StreetsBlog Advocates Ask City Council to Fully Fund Vision Zero Street Improvements by David Meyer
Advocates Ask City Council to Fully Fund Vision Zero Street Improvements
by David Meyer
Stephen Levin (right) was one of 13 council members who signed onto TA’s pledge to fully fund Vision Zero projects in 2016. Photo: Kristen Miller
If the city hopes to dramatically decrease the number of traffic fatalities in New York City, DOT needs more resources to redesign the city’s most dangerous corridors and intersections.
That’s the message 70 members of Transportation Alternatives brought to the City Council yesterday, meeting with 21 council members or their staff.
“We are calling on the council to increase funding and watchdog implementation of safety improvements along the priority corridors and intersections that the DOT has already identified in its Pedestrian Safety Action Plans,” TA Executive Director Paul Steely White said in a statement. “To increase staffing and pay for resurfacing, road marking, signaling, and outreach, the DOT will need an increase in the operating budget, not stagnation.”
Advocates say DOT needs more funding to fix the city’s most dangerous streets. Image: Transportation Alternatives
TA’s Vision Zero Report Card, released in January, pointed to the slow pace of progress on the dangerous streets and intersections identified by DOT in its borough-by-borough pedestrian safety action plans. Only 22 percent of the 154 priority corridors have undergone safety improvements, and most of those improvements were to specific intersections. Only three of the 154 corridors have receive improvements along their entire length.
TA says DOT’s annual budget for low-cost “operational” safety projects should be increased by $52.4 million, which it says would allow the department to complete 98 street improvement projects this year — up from the department’s official goal of 50 and the 76 it completed in 2015.
TA Deputy Director Caroline Samponaro told Streetsblog that DOT’s action plans present a clear path to achieving the city’s Vision Zero goals, but that DOT is not doing enough to implement those ideas. “[The action plans] are problem statements without any real timeline or standards of how they’re going to address them all,” Samponaro said. “The potential downside of all the great documents that exist and all the great rhetoric is that we’re not following through on them. I think we still see the city tackling the easiest projects.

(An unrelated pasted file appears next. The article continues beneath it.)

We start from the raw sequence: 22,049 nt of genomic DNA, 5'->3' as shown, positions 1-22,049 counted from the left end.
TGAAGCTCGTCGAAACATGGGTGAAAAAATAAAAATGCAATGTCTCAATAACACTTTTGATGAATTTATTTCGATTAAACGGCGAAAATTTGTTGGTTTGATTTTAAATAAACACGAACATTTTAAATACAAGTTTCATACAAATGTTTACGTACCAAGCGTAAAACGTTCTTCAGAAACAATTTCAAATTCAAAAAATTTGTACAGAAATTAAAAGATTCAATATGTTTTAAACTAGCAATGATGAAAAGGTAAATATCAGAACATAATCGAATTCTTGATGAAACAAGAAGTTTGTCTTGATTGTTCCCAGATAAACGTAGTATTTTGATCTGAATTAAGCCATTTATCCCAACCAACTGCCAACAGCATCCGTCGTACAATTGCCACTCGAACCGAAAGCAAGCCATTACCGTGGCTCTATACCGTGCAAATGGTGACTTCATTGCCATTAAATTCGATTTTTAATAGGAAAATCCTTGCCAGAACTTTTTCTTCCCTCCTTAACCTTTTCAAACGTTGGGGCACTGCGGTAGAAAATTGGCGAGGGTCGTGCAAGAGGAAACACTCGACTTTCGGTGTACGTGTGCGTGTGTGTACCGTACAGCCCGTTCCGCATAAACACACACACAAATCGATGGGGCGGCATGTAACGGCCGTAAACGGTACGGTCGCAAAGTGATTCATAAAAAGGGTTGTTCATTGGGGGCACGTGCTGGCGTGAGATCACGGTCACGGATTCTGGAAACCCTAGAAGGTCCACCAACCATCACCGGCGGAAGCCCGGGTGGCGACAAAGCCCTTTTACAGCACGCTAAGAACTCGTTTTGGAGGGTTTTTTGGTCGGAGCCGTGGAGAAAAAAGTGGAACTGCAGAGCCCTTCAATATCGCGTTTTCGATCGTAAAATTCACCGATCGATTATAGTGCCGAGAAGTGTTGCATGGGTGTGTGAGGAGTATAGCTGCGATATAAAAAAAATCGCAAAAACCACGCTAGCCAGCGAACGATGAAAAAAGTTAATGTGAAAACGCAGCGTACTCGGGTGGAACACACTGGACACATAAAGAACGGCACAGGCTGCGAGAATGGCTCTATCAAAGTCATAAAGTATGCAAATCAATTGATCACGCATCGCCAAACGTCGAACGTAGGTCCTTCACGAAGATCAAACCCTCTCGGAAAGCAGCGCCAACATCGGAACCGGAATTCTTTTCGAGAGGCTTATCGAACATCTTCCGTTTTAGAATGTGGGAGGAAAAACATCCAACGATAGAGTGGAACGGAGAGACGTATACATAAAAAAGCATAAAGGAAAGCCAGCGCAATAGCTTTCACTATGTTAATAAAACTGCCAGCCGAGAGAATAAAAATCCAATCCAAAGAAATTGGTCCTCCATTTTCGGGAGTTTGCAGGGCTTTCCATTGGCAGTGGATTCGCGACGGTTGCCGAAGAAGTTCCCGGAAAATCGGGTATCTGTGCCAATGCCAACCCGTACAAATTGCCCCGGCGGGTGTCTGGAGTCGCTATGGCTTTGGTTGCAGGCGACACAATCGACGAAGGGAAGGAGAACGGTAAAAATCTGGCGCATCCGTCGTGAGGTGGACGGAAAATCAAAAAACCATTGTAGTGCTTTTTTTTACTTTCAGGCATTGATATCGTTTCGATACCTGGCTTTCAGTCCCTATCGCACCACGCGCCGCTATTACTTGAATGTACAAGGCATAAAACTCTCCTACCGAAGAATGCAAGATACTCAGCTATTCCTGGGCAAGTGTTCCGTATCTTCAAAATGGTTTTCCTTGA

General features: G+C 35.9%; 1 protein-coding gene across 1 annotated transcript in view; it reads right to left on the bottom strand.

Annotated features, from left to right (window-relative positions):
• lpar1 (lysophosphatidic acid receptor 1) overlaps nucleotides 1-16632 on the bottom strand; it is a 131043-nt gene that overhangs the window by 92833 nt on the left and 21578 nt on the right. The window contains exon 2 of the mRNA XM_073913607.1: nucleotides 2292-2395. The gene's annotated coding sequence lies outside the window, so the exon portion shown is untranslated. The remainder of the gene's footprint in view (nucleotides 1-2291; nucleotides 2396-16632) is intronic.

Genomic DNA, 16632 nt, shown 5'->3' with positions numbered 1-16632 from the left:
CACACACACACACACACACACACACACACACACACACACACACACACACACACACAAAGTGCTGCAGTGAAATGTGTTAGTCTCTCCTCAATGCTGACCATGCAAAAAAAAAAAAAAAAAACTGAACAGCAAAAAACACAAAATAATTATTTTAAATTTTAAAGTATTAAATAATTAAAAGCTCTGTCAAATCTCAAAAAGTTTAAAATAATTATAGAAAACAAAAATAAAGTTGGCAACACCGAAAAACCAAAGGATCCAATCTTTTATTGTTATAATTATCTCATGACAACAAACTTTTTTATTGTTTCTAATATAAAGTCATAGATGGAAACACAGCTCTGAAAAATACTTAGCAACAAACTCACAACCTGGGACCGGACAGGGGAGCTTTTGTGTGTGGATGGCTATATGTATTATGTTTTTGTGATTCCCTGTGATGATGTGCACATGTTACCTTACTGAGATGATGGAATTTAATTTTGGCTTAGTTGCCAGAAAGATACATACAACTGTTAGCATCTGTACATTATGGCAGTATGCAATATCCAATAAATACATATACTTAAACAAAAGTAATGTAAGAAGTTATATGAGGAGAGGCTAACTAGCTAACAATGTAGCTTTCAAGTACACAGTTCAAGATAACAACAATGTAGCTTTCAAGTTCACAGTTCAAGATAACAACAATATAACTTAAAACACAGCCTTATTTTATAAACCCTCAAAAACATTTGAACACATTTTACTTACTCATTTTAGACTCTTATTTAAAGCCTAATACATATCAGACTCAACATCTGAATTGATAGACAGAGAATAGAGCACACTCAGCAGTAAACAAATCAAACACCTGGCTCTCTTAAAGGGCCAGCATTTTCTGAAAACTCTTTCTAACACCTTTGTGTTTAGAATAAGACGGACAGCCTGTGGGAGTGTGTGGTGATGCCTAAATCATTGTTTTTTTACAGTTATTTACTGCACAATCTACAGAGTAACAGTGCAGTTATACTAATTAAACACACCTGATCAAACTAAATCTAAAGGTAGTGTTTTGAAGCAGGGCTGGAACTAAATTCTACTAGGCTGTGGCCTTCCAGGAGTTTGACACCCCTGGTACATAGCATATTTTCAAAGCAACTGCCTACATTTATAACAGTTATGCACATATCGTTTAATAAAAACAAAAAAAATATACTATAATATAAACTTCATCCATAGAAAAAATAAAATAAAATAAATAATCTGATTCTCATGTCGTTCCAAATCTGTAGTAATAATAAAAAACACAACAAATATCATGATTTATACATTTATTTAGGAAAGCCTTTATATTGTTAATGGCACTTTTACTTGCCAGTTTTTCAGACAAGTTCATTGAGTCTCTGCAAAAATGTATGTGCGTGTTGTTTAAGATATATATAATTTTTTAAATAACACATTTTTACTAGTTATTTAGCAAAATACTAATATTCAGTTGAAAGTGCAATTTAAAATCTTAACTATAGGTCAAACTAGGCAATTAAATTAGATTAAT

Samponaro emphasized the importance of growing DOT’s operational budget. At his Vision Zero press conference in January, Mayor de Blasio focused on $115 million in new capital funds being dedicated to Vision Zero project, but those projects take years to build, while the quicker operational projects could have an immediate impact street safety. “There’s an important cautionary tale with putting all the money in the capital budget,” she said, pointing to “the power of plastic bollards and painting the street” to make streets safe.
This year, DOT expects to add 15 miles of protected bike lanes. TA members yesterday called on the city make that the new minimum standard, and for the council to provide “appropriate and necessary” funding to expand Citi Bike.
Thirteen council members signed on in support of TA’s initiatives: Transportation Chair Ydanis Rodriguez, Majority Leader Jimmy Van Bramer and Council Members Karen Koslowitz, Carlos Menchaca, Costa Constanides, Daniel Garodnick, David Greenfield, Ben Kallos, Brad Lander, Stephen Levin, Mark Levine, Antonio Reynoso and Helen Rosenthal.
“It is certainly heartening that Vision Zero has brought about a reduction in fatalities and serious injuries. We cannot, however, take complete comfort in statistics because lives are still being lost,” Koslowitz said in a statement. “I urge the mayor to increase funding for the pedestrian safety action plans in order to expedite the completion of these plans.”